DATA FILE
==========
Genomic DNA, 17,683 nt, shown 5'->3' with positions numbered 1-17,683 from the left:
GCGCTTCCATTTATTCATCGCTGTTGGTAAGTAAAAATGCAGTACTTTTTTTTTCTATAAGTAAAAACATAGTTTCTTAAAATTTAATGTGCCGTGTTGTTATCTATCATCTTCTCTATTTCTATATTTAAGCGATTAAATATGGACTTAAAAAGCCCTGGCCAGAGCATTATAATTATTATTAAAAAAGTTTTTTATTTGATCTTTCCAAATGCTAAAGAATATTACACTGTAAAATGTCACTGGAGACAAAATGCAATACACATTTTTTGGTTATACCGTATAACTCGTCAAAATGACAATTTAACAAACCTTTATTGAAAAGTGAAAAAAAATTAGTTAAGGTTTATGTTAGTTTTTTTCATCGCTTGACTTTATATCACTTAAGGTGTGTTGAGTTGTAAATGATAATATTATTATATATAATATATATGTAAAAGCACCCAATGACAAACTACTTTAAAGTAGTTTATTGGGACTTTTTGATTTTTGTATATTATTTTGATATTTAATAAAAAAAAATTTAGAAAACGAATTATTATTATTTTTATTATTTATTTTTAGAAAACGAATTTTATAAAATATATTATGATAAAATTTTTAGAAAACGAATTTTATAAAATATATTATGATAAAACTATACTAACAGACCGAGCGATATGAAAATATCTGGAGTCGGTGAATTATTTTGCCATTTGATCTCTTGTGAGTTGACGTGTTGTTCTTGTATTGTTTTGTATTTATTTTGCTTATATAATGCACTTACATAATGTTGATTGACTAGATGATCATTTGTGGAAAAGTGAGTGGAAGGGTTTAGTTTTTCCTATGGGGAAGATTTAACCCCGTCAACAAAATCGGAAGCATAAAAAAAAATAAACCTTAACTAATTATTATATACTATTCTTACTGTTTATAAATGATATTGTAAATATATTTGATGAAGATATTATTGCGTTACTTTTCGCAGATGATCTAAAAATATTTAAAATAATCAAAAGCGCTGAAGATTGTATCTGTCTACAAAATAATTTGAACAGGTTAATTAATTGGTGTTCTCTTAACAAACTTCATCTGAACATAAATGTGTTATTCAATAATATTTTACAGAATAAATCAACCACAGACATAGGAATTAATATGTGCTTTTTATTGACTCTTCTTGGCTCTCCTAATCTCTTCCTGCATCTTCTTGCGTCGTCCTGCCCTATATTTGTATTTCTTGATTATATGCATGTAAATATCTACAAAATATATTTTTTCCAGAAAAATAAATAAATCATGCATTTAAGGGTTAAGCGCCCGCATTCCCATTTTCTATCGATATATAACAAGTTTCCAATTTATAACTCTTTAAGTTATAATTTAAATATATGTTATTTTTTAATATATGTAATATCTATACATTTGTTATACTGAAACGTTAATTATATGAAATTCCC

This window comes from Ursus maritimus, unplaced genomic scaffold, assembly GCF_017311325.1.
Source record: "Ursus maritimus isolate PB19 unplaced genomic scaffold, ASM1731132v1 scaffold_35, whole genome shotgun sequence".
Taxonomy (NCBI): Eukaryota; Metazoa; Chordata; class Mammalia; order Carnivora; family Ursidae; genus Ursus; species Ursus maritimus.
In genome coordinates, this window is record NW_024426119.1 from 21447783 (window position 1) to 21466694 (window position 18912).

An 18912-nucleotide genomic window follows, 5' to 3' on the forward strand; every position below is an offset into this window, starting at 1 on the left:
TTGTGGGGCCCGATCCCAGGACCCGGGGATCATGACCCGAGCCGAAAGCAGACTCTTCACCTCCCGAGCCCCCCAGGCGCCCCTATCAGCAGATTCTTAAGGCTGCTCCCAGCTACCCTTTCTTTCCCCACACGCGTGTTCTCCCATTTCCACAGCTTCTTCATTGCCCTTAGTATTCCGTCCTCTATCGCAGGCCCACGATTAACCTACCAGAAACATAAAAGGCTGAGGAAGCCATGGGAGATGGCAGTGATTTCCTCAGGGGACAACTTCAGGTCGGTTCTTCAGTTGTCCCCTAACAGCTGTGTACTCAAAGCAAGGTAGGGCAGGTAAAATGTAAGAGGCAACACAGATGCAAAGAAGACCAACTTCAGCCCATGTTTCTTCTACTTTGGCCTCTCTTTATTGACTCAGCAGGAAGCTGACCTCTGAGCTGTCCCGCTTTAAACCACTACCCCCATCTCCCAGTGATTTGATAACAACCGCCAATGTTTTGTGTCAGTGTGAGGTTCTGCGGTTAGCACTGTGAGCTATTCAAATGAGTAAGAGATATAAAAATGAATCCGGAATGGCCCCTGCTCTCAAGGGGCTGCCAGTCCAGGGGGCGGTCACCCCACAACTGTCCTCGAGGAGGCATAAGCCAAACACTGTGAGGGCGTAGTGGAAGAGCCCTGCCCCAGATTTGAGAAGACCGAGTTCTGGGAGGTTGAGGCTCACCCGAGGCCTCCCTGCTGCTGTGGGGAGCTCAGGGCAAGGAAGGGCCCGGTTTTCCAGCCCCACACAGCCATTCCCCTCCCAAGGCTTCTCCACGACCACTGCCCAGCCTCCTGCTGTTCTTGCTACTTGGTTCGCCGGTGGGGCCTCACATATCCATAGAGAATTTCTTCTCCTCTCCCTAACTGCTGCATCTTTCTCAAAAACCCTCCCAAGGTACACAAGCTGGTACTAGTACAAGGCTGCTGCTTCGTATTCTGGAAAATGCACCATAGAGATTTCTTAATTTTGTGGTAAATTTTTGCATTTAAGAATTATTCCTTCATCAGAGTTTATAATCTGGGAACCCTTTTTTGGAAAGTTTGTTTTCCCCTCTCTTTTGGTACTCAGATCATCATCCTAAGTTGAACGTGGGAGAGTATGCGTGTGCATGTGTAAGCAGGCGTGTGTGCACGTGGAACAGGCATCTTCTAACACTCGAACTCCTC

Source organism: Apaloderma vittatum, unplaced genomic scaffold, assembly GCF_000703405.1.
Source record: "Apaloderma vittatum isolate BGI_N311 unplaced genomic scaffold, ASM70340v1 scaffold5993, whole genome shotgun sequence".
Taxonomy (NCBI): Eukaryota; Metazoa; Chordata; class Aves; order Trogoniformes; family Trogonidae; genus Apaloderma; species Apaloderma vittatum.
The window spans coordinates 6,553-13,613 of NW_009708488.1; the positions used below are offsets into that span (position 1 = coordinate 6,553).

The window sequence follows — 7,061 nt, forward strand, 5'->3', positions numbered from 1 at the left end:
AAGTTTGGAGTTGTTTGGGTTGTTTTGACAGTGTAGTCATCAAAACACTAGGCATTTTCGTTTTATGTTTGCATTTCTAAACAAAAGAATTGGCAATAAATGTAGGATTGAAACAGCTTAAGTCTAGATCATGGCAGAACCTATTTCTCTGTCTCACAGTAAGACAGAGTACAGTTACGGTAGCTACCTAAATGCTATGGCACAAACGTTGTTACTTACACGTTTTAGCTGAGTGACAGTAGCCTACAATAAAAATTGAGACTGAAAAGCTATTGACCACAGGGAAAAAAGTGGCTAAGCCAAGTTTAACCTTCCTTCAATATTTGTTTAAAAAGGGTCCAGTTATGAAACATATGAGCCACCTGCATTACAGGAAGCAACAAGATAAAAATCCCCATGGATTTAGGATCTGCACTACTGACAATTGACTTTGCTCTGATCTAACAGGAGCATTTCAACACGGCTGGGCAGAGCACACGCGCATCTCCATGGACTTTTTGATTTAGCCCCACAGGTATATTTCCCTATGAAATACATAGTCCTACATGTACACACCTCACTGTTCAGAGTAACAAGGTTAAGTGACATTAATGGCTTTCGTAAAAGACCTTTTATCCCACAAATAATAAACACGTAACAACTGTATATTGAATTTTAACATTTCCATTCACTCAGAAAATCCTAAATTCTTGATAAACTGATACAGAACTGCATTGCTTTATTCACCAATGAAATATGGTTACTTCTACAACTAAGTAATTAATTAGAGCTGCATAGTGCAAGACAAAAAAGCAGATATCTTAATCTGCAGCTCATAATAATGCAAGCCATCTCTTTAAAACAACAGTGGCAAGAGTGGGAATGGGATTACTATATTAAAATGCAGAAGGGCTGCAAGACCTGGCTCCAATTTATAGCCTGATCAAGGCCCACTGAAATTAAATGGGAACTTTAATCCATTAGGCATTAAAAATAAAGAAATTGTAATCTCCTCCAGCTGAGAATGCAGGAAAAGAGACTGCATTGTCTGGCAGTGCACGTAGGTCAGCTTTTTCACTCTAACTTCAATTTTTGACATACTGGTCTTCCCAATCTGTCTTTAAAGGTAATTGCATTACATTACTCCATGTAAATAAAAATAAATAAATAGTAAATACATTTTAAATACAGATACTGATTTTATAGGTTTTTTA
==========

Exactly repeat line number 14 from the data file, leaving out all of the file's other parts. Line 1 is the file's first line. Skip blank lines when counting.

AAGTTTGGAGTTGTTTGGGTTGTTTTGACAGTGTAGTCATCAAAACACTAGGCATTTTCGTTTTATGTTTGCATTTCTAAACAAAAGAATTGGCAATAAATGTAGGATTGAAACAGCTTAAGTCTAGATCATGGCAGAACCTATTTCTCTGTCTCACAGTAAGACAGAGTACAGTTACGGTAGCTACCTAAATGCTATGGCACAAACGTTGTTACTTACACGTTTTAGCTGAGTGACAGTAGCCTACAATAAAAATTGAGACTGAAAAGCTATTGACCACAGGGAAAAAAGTGGCTAAGCCAAGTTTAACCTTCCTTCAATATTTGTTTAAAAAGGGTCCAGTTATGAAACATATGAGCCACCTGCATTACAGGAAGCAACAAGATAAAAATCCCCATGGATTTAGGATCTGCACTACTGACAATTGACTTTGCTCTGATCTAACAGGAGCATTTCAACACGGCTGGGCAGAGCACACGCGCATCTCCATGGACTTTTTGATTTAGCCCCACAGGTATATTTCCCTATGAAATACATAGTCCTACATGTACACACCTCACTGTTCAGAGTAACAAGGTTAAGTGACATTAATGGCTTTCGTAAAAGACCTTTTATCCCACAAATAATAAACACGTAACAACTGTATATTGAATTTTAACATTTCCATTCACTCAGAAAATCCTAAATTCTTGATAAACTGATACAGAACTGCATTGCTTTATTCACCAATGAAATATGGTTACTTCTACAACTAAGTAATTAATTAGAGCTGCATAGTGCAAGACAAAAAAGCAGATATCTTAATCTGCAGCTCATAATAATGCAAGCCATCTCTTTAAAACAACAGTGGCAAGAGTGGGAATGGGATTACTATATTAAAATGCAGAAGGGCTGCAAGACCTGGCTCCAATTTATAGCCTGATCAAGGCCCACTGAAATTAAATGGGAACTTTAATCCATTAGGCATTAAAAATAAAGAAATTGTAATCTCCTCCAGCTGAGAATGCAGGAAAAGAGACTGCATTGTCTGGCAGTGCACGTAGGTCAGCTTTTTCACTCTAACTTCAATTTTTGACATACTGGTCTTCCCAATCTGTCTTTAAAGGTAATTGCATTACATTACTCCATGTAAATAAAAATAAATAAATAGTAAATACATTTTAAATACAGATACTGATTTTATAGGTTTTTTA